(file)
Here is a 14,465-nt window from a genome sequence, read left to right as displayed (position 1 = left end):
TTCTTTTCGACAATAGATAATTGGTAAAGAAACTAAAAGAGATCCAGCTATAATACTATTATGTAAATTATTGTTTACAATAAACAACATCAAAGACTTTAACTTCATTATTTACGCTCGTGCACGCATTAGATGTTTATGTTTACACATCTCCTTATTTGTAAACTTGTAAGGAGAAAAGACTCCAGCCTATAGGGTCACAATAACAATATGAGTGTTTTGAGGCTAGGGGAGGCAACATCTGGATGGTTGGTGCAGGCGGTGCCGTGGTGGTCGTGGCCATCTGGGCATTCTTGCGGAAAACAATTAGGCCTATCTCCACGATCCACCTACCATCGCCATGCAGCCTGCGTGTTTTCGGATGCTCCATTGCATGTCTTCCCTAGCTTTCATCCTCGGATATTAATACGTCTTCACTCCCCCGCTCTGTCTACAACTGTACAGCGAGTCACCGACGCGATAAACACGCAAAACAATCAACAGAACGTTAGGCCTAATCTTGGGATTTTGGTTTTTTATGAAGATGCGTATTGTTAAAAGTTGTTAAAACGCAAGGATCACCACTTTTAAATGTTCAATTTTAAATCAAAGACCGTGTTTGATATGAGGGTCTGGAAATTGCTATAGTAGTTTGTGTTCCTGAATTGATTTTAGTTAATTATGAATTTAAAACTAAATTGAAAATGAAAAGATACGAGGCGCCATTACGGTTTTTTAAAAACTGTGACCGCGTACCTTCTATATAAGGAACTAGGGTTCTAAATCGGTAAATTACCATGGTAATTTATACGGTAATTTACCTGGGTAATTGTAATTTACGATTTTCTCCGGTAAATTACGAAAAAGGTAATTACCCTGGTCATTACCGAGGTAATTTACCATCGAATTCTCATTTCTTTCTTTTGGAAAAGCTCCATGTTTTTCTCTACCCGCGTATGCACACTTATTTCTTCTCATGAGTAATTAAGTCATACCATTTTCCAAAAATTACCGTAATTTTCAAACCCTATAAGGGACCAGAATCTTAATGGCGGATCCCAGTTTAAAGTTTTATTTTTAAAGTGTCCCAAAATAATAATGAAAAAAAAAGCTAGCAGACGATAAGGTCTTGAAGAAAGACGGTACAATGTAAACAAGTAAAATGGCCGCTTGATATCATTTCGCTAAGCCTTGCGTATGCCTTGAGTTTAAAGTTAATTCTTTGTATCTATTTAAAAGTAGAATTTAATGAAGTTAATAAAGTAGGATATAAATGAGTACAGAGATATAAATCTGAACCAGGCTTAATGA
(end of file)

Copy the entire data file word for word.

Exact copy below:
Here is a 14,465-nt window from a genome sequence, read left to right as displayed (position 1 = left end):
TTCTTTTCGACAATAGATAATTGGTAAAGAAACTAAAAGAGATCCAGCTATAATACTATTATGTAAATTATTGTTTACAATAAACAACATCAAAGACTTTAACTTCATTATTTACGCTCGTGCACGCATTAGATGTTTATGTTTACACATCTCCTTATTTGTAAACTTGTAAGGAGAAAAGACTCCAGCCTATAGGGTCACAATAACAATATGAGTGTTTTGAGGCTAGGGGAGGCAACATCTGGATGGTTGGTGCAGGCGGTGCCGTGGTGGTCGTGGCCATCTGGGCATTCTTGCGGAAAACAATTAGGCCTATCTCCACGATCCACCTACCATCGCCATGCAGCCTGCGTGTTTTCGGATGCTCCATTGCATGTCTTCCCTAGCTTTCATCCTCGGATATTAATACGTCTTCACTCCCCCGCTCTGTCTACAACTGTACAGCGAGTCACCGACGCGATAAACACGCAAAACAATCAACAGAACGTTAGGCCTAATCTTGGGATTTTGGTTTTTTATGAAGATGCGTATTGTTAAAAGTTGTTAAAACGCAAGGATCACCACTTTTAAATGTTCAATTTTAAATCAAAGACCGTGTTTGATATGAGGGTCTGGAAATTGCTATAGTAGTTTGTGTTCCTGAATTGATTTTAGTTAATTATGAATTTAAAACTAAATTGAAAATGAAAAGATACGAGGCGCCATTACGGTTTTTTAAAAACTGTGACCGCGTACCTTCTATATAAGGAACTAGGGTTCTAAATCGGTAAATTACCATGGTAATTTATACGGTAATTTACCTGGGTAATTGTAATTTACGATTTTCTCCGGTAAATTACGAAAAAGGTAATTACCCTGGTCATTACCGAGGTAATTTACCATCGAATTCTCATTTCTTTCTTTTGGAAAAGCTCCATGTTTTTCTCTACCCGCGTATGCACACTTATTTCTTCTCATGAGTAATTAAGTCATACCATTTTCCAAAAATTACCGTAATTTTCAAACCCTATAAGGGACCAGAATCTTAATGGCGGATCCCAGTTTAAAGTTTTATTTTTAAAGTGTCCCAAAATAATAATGAAAAAAAAAGCTAGCAGACGATAAGGTCTTGAAGAAAGACGGTACAATGTAAACAAGTAAAATGGCCGCTTGATATCATTTCGCTAAGCCTTGCGTATGCCTTGAGTTTAAAGTTAATTCTTTGTATCTATTTAAAAGTAGAATTTAATGAAGTTAATAAAGTAGGATATAAATGAGTACAGAGATATAAATCTGAACCAGGCTTAATGA